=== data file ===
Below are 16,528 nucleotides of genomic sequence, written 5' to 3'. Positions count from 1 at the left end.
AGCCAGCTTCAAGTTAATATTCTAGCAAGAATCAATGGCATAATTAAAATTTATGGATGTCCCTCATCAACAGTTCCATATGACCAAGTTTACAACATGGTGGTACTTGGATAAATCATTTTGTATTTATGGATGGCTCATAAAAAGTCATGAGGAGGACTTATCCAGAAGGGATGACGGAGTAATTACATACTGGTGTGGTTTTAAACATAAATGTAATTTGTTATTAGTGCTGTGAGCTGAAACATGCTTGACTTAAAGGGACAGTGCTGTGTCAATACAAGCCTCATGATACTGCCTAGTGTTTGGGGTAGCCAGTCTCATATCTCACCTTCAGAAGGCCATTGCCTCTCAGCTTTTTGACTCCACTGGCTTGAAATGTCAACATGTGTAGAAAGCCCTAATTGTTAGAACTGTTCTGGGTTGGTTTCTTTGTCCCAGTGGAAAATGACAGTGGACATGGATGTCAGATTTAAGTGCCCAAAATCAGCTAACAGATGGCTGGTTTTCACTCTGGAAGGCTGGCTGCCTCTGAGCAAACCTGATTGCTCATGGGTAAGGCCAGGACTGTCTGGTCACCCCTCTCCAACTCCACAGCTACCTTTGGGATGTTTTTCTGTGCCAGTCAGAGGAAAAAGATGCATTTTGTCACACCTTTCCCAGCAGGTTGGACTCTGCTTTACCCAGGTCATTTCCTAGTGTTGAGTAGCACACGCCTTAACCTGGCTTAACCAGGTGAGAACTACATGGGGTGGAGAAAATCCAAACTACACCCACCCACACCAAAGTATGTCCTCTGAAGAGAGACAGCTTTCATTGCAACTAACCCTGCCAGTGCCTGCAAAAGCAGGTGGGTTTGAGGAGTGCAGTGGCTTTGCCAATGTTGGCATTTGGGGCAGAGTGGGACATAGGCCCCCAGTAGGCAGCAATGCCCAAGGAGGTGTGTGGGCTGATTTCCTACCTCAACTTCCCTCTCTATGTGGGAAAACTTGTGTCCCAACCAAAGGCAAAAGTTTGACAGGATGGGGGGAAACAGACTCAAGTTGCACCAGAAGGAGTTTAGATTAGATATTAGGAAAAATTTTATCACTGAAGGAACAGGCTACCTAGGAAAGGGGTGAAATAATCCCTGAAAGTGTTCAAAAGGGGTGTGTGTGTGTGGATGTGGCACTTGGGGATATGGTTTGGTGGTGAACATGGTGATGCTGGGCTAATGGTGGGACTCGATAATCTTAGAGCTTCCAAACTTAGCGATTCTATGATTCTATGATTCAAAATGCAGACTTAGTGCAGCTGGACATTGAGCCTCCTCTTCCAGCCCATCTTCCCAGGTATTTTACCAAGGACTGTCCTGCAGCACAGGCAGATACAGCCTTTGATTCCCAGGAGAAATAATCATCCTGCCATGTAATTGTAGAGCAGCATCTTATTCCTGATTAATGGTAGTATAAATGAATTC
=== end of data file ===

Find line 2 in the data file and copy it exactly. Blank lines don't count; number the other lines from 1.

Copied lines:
AGCCAGCTTCAAGTTAATATTCTAGCAAGAATCAATGGCATAATTAAAATTTATGGATGTCCCTCATCAACAGTTCCATATGACCAAGTTTACAACATGGTGGTACTTGGATAAATCATTTTGTATTTATGGATGGCTCATAAAAAGTCATGAGGAGGACTTATCCAGAAGGGATGACGGAGTAATTACATACTGGTGTGGTTTTAAACATAAATGTAATTTGTTATTAGTGCTGTGAGCTGAAACATGCTTGACTTAAAGGGACAGTGCTGTGTCAATACAAGCCTCATGATACTGCCTAGTGTTTGGGGTAGCCAGTCTCATATCTCACCTTCAGAAGGCCATTGCCTCTCAGCTTTTTGACTCCACTGGCTTGAAATGTCAACATGTGTAGAAAGCCCTAATTGTTAGAACTGTTCTGGGTTGGTTTCTTTGTCCCAGTGGAAAATGACAGTGGACATGGATGTCAGATTTAAGTGCCCAAAATCAGCTAACAGATGGCTGGTTTTCACTCTGGAAGGCTGGCTGCCTCTGAGCAAACCTGATTGCTCATGGGTAAGGCCAGGACTGTCTGGTCACCCCTCTCCAACTCCACAGCTACCTTTGGGATGTTTTTCTGTGCCAGTCAGAGGAAAAAGATGCATTTTGTCACACCTTTCCCAGCAGGTTGGACTCTGCTTTACCCAGGTCATTTCCTAGTGTTGAGTAGCACACGCCTTAACCTGGCTTAACCAGGTGAGAACTACATGGGGTGGAGAAAATCCAAACTACACCCACCCACACCAAAGTATGTCCTCTGAAGAGAGACAGCTTTCATTGCAACTAACCCTGCCAGTGCCTGCAAAAGCAGGTGGGTTTGAGGAGTGCAGTGGCTTTGCCAATGTTGGCATTTGGGGCAGAGTGGGACATAGGCCCCCAGTAGGCAGCAATGCCCAAGGAGGTGTGTGGGCTGATTTCCTACCTCAACTTCCCTCTCTATGTGGGAAAACTTGTGTCCCAACCAAAGGCAAAAGTTTGACAGGATGGGGGGAAACAGACTCAAGTTGCACCAGAAGGAGTTTAGATTAGATATTAGGAAAAATTTTATCACTGAAGGAACAGGCTACCTAGGAAAGGGGTGAAATAATCCCTGAAAGTGTTCAAAAGGGGTGTGTGTGTGTGGATGTGGCACTTGGGGATATGGTTTGGTGGTGAACATGGTGATGCTGGGCTAATGGTGGGACTCGATAATCTTAGAGCTTCCAAACTTAGCGATTCTATGATTCTATGATTCAAAATGCAGACTTAGTGCAGCTGGACATTGAGCCTCCTCTTCCAGCCCATCTTCCCAGGTATTTTACCAAGGACTGTCCTGCAGCACAGGCAGATACAGCCTTTGATTCCCAGGAGAAATAATCATCCTGCCATGTAATTGTAGAGCAGCATCTTATTCCTGATTAATGGTAGTATAAATGAATTC